With the passage of SB 826 in 2018, California became the first state to mandate board gender diversity (see this PubCo post). To measure the impact of that legislation, in 2020, California’s current First Lady co-founded the California Partners Project. In 2020, the CPP released a progress report on women’s representation on boards of public companies headquartered in California, tracking the changes in gender diversity on California boards since enactment of the law. (See this PubCo post.) Now, the CPP has released another report, Mapping Inclusion: Women’s Representation on California’s Public Company Boards by Region and Industry. The new report, the CPP’s third, found “much to celebrate in the progress California has made. All-male boards are a thing of the past—from nearly a third of public company boards in 2018 to less than two percent now—and women hold a record number of California public company board seats.” The report asserts that the “California experiment proves that where there’s a will, there’s a way. Concern that there were not enough qualified women to serve on boards is unfounded.” Most revealing perhaps, the report tells us that, in 2021 “more women have joined California’s public company boards than men, likely for the first time.” But just barely—469 of the 930 directors that started in 2021, or 50.4%, were women. Whether this new statistic is attributable to SB 826 is anyone’s guess—correlation is not necessarily causation and investors and others have also pressured companies on diversity issues—but it certainly helped to dial up the heat.
According to the report, as of September 30, 2021, women held 1,844 board seats at California-headquartered companies, compared to only 766 in 2018—that’s an increase from 15.5% of all public company board seats in California to 29.6%. That left 440 board seats to fill to comply with the mandate. Over half of the companies (54.4%) have already satisfied the California requirement; 33.4% need to add one women and 12.2% need to add two women. Smaller companies tend to have fewer women on their boards; of the 176 microcap companies, women directors accounted for 26% of board seats in 2021, compared to 10% in 2018. A majority of companies have reached what might be viewed as “critical mass”: in 2021, 50.7% of companies examined had three or more women directors—that’s compared to only 11% in 2018.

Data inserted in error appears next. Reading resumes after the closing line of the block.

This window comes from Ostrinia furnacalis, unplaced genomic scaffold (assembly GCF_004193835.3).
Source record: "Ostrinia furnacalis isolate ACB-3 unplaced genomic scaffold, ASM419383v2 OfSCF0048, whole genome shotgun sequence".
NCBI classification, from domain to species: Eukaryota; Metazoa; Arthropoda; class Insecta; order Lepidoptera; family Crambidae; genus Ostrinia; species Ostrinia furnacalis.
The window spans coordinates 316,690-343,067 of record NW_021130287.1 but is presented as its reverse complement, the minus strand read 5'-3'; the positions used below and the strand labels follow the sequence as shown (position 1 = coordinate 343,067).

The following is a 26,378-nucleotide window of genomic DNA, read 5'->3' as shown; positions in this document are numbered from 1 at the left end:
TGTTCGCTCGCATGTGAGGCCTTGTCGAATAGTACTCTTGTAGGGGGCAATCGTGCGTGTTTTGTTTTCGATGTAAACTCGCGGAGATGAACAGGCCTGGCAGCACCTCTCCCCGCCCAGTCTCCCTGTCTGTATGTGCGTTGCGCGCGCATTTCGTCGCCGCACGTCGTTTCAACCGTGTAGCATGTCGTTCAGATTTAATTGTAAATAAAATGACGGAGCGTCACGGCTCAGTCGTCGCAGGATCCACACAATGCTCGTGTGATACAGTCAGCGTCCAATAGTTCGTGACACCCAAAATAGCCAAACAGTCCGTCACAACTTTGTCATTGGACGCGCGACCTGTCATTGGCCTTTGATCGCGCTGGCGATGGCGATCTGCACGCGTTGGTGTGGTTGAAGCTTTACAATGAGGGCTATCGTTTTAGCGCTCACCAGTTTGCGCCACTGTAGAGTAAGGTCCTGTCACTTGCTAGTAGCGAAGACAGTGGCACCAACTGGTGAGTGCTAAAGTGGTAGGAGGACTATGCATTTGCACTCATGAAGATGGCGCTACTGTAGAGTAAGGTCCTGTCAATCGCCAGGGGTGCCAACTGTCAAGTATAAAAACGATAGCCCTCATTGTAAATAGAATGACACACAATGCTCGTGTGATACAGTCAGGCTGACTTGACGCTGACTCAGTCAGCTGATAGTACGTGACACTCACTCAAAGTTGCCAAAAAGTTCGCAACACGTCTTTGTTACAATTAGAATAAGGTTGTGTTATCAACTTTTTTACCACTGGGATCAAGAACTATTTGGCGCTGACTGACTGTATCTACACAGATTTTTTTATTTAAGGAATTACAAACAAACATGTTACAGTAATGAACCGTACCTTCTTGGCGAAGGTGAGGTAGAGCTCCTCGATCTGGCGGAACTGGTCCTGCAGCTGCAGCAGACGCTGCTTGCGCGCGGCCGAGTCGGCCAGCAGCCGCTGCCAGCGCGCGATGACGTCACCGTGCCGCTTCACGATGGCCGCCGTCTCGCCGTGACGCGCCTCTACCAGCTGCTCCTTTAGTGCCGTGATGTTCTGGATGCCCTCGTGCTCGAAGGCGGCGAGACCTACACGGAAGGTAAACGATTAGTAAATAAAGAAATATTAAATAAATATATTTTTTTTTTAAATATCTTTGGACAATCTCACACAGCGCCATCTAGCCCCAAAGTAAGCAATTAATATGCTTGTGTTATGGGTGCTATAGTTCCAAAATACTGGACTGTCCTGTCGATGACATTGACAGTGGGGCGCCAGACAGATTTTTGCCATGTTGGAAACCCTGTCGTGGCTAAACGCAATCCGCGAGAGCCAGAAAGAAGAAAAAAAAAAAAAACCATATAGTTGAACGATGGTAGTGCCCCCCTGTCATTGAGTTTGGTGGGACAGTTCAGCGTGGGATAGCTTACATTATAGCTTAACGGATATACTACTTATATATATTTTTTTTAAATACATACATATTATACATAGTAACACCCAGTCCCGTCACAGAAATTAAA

But it’s not simply a numbers question. Apparently, minds have also been changed. According to PwC’s 2021 Annual Corporate Directors Survey cited in the report, “85% of board directors say that board diversity enhances board performance; 76% of board directors agree that board diversity improves strategy/risk oversight; and only 33% of board directors think board diversity will simply happen naturally, a staggering decrease from 71% in 2020.”
This 2022 report focuses on board gender representation by region and industry. The CPP looked at 525 companies in the Russell 3000 and 227 other publicly traded companies headquartered in California that are not included in the Russell 3000 Index but “play a critical role in the California economy.” The data is as of September 30, 2021.
According to the CPP, 57% of the state’s public companies are headquartered in regions that are among the leaders in gender-diverse boards—the Bay Area and Central Coast. One-third of directors of public companies in San Francisco County were women in 2021. According to the report, 56% of companies in the Bay Area, 60% in greater San Diego and 70% of companies on the Central Coast met the SB 826 end-of-year requirement.
Looking at industry sectors, the CPP reports that women held 36% of board seats in the energy/utilities sector, 33% of board seats in each of the entertainment and retail sectors, and 31% in the tech sector. But women held only 24% of board seats in the agriculture sector, 27% in the restaurants sector and 28% in each of the financial services and the biotech/ pharma sectors. The numbers appear a little different when viewed from the perspective of satisfaction of the SB 826 standard. More specifically, 119 of 202 companies in the tech sector, 41 of 65 in the financial services sector, 6 of 9 in the restaurant sector and 9 of 11 in each of the energy and utilities/entertainment sectors met the SB 826 standard, but only 1 of 6 in agriculture, 92 of 193 biotech/ pharma companies, and 44 of 97 companies in the healthcare sector met that standard.
What does the CPP take away from the disparity across industries? The CPP uses that data to dispute the frequent assertion that the deficit of women on boards is a “pipeline problem,” meaning that too few women are rising through corporate pipelines to be qualified candidates. While boards may seek some candidates with industry-related skills, other important areas of board expertise are more universal, the CPP suggests, such as risk management, cybersecurity, marketing, environment, human relations, public affairs or operational management. Instead of a pipeline issue, the CPP contends, to the extent that “some industry sectors are accessing diverse talent more broadly than others, cultural factors and limited networks may be to blame. CPP focus groups with business leaders found that miscalculation of risk, restricted personal networks, and valuing titles over skills were common barriers to producing diverse boards. With focus and commitment, those are challenges that can be overcome.”